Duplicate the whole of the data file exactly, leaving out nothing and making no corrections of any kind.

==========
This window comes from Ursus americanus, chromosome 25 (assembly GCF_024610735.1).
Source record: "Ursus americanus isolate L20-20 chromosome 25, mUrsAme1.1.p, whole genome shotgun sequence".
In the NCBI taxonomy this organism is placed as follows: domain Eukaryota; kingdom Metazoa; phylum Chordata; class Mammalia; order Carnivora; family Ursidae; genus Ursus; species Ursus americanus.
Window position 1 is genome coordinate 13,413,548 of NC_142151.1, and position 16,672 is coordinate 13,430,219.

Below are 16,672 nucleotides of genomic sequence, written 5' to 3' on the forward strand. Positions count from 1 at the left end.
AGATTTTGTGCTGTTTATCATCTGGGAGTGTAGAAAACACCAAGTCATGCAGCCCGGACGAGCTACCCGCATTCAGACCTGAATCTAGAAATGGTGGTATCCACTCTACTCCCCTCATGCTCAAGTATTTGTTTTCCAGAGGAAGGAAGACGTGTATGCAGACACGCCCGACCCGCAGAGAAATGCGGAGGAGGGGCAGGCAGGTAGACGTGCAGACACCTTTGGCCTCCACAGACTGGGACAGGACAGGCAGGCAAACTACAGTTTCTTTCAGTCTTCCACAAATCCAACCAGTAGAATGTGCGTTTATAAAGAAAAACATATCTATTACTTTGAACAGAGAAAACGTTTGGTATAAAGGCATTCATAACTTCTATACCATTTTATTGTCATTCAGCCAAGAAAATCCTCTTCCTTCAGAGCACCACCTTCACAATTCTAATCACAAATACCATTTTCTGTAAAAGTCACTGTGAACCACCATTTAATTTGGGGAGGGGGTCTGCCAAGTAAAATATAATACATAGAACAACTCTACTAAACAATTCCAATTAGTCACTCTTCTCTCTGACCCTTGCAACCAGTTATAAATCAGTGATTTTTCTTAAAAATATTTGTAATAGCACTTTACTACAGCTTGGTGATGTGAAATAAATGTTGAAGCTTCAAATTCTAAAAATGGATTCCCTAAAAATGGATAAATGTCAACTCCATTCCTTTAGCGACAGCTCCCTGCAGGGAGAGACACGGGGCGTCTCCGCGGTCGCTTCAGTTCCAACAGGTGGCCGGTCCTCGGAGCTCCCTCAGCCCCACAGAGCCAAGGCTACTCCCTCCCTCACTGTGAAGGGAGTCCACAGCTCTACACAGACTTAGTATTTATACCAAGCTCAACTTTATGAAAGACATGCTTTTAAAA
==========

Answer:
This window comes from Ursus americanus, chromosome 25 (assembly GCF_024610735.1).
Source record: "Ursus americanus isolate L20-20 chromosome 25, mUrsAme1.1.p, whole genome shotgun sequence".
In the NCBI taxonomy this organism is placed as follows: domain Eukaryota; kingdom Metazoa; phylum Chordata; class Mammalia; order Carnivora; family Ursidae; genus Ursus; species Ursus americanus.
Window position 1 is genome coordinate 13,413,548 of NC_142151.1, and position 16,672 is coordinate 13,430,219.

Below are 16,672 nucleotides of genomic sequence, written 5' to 3' on the forward strand. Positions count from 1 at the left end.
AGATTTTGTGCTGTTTATCATCTGGGAGTGTAGAAAACACCAAGTCATGCAGCCCGGACGAGCTACCCGCATTCAGACCTGAATCTAGAAATGGTGGTATCCACTCTACTCCCCTCATGCTCAAGTATTTGTTTTCCAGAGGAAGGAAGACGTGTATGCAGACACGCCCGACCCGCAGAGAAATGCGGAGGAGGGGCAGGCAGGTAGACGTGCAGACACCTTTGGCCTCCACAGACTGGGACAGGACAGGCAGGCAAACTACAGTTTCTTTCAGTCTTCCACAAATCCAACCAGTAGAATGTGCGTTTATAAAGAAAAACATATCTATTACTTTGAACAGAGAAAACGTTTGGTATAAAGGCATTCATAACTTCTATACCATTTTATTGTCATTCAGCCAAGAAAATCCTCTTCCTTCAGAGCACCACCTTCACAATTCTAATCACAAATACCATTTTCTGTAAAAGTCACTGTGAACCACCATTTAATTTGGGGAGGGGGTCTGCCAAGTAAAATATAATACATAGAACAACTCTACTAAACAATTCCAATTAGTCACTCTTCTCTCTGACCCTTGCAACCAGTTATAAATCAGTGATTTTTCTTAAAAATATTTGTAATAGCACTTTACTACAGCTTGGTGATGTGAAATAAATGTTGAAGCTTCAAATTCTAAAAATGGATTCCCTAAAAATGGATAAATGTCAACTCCATTCCTTTAGCGACAGCTCCCTGCAGGGAGAGACACGGGGCGTCTCCGCGGTCGCTTCAGTTCCAACAGGTGGCCGGTCCTCGGAGCTCCCTCAGCCCCACAGAGCCAAGGCTACTCCCTCCCTCACTGTGAAGGGAGTCCACAGCTCTACACAGACTTAGTATTTATACCAAGCTCAACTTTATGAAAGACATGCTTTTAAAA